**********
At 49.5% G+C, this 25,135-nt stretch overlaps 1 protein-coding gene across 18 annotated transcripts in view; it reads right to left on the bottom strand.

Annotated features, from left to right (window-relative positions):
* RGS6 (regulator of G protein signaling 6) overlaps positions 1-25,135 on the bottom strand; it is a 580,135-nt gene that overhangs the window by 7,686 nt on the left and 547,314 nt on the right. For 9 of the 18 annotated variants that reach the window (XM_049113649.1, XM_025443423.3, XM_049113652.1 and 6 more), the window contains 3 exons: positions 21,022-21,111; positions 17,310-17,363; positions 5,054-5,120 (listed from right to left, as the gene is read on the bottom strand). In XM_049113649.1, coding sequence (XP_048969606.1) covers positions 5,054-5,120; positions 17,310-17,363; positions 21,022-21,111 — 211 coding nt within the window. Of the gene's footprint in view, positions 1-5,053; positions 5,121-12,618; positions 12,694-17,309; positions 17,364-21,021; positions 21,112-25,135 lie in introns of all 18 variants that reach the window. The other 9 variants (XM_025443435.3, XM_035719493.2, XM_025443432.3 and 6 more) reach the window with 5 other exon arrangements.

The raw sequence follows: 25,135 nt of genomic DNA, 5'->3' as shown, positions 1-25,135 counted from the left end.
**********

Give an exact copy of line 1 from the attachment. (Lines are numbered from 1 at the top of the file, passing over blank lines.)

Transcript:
At 49.5% G+C, this 25,135-nt stretch overlaps 1 protein-coding gene across 18 annotated transcripts in view; it reads right to left on the bottom strand.